Moments in Time

Moments in Time

“The photography I most respect pulls something out of the ether of nothingness,” says British photographer Paul Graham (b. 1956). In 1981, he completed A1: The Great North Road – taken along a route which runs the entire length of England. It was his first acclaimed work, and it transformed everyday moments into meaningful compositions. Today, the artist lives and works in New York. The city is the subject of a new show at Pace Gallery – which can now be viewed online.

The exhibition looks to art history for inspiration. Titled The Seasons, it responds to iconic 16th century paintings by Pieter Bruegel (ca. 1525-1569). The Renaissance images captured rural life in Northern Europe across the year. Bruegel’s series of six compositions includes Hunters in the Snow, The Harvesters and The Gloomy Day – some of the best-known paintings in the world.

Graham’s series began as a response to the financial crisis, when the  photographer started taking pictures of major US bank headquarters on Park Avenue. After a year, he recognised a connection between his images – rich in movement across sidewalks and courtyards – and Bruegel’s works. Taken on a single exposure with a handheld camera, each of Graham’s pieces captured just 1/1000th of a second. They were brief snapshots in time, just like their 16th century counterparts.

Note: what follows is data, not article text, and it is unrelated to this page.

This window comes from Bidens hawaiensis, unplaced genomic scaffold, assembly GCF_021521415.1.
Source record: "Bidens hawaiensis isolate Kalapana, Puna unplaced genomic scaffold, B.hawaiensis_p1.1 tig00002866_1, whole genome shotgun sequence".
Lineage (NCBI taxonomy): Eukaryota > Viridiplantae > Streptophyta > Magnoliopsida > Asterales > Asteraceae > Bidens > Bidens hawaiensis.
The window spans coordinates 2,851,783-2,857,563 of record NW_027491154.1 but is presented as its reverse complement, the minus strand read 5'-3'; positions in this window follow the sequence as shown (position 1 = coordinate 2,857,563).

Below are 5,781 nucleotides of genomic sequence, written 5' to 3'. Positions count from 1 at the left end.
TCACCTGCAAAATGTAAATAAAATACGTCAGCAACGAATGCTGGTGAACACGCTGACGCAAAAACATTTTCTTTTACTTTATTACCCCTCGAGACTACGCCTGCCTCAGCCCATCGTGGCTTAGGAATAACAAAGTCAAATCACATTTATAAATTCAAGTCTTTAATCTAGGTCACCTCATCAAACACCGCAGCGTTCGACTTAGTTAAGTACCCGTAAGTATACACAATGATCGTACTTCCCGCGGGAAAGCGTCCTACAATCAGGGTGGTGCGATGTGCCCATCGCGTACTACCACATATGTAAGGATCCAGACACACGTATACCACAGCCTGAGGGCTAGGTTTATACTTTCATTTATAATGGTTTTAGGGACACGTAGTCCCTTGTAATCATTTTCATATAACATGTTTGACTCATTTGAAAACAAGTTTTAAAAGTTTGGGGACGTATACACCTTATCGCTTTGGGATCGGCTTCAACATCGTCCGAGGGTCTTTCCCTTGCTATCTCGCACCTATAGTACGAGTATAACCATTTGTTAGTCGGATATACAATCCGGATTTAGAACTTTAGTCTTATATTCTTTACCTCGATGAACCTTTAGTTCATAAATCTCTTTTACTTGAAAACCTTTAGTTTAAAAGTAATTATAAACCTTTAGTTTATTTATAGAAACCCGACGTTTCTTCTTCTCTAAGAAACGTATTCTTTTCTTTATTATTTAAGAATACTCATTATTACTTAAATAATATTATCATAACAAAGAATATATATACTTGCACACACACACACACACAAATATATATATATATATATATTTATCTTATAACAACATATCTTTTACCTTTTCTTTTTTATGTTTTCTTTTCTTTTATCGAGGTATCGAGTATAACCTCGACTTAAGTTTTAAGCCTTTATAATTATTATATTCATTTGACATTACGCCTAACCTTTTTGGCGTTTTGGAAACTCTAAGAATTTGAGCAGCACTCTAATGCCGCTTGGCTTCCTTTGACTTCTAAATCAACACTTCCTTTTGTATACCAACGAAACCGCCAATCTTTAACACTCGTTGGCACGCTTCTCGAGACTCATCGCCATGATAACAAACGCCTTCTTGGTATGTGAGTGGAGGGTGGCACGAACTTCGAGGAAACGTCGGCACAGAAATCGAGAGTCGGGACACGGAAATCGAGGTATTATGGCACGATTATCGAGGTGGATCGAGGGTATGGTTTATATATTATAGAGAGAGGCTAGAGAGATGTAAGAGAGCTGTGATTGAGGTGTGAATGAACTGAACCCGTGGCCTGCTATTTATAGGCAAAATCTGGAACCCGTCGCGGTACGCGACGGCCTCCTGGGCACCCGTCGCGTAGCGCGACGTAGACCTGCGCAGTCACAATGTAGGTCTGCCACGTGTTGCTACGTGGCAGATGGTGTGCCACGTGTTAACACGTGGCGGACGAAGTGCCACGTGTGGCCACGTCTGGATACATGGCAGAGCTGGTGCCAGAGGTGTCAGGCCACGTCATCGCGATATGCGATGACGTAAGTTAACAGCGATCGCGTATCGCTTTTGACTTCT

There are over 400 years between Graham and Bruegel. Despite this, the images spark dialogues with one another. Weather patterns change, with snowflakes dancing in front of New York’s neon lights and Flanders’ frozen lakes. Where 21st century commuters cross roads in front of high-rise buildings, 1500s farmers work the land, dance, cook and rest. In both series, detail is key. Brightly clothed figures stand out from the crowds – engaging in conversations or taking a quiet moment alone. As Pace Gallery explains: “humanity is revealed mid-step, walking, eating, talking, laughing and gesturing.” It asks the question: across four centuries, how much have we changed?

The show also presents Sightless, portraits which have never before been exhibited. The collection takes 42nd Street, New York, as its backdrop, and depicts individuals with their eyes closed – “whether from walking into low afternoon sunlight, from a musical trance, or simply a random blink.” These works create a sense of tension and vulnerability: viewers see people not seeing.

Find out more here.

Lead image: Paul Graham, AUTUMN (Return of the Herd), Bank of America, 345 Park Avenue, 2017.
1. Paul Graham, EARLY SUMMER (Haymaking), Wells Fargo, 280 Park Avenue, 2018.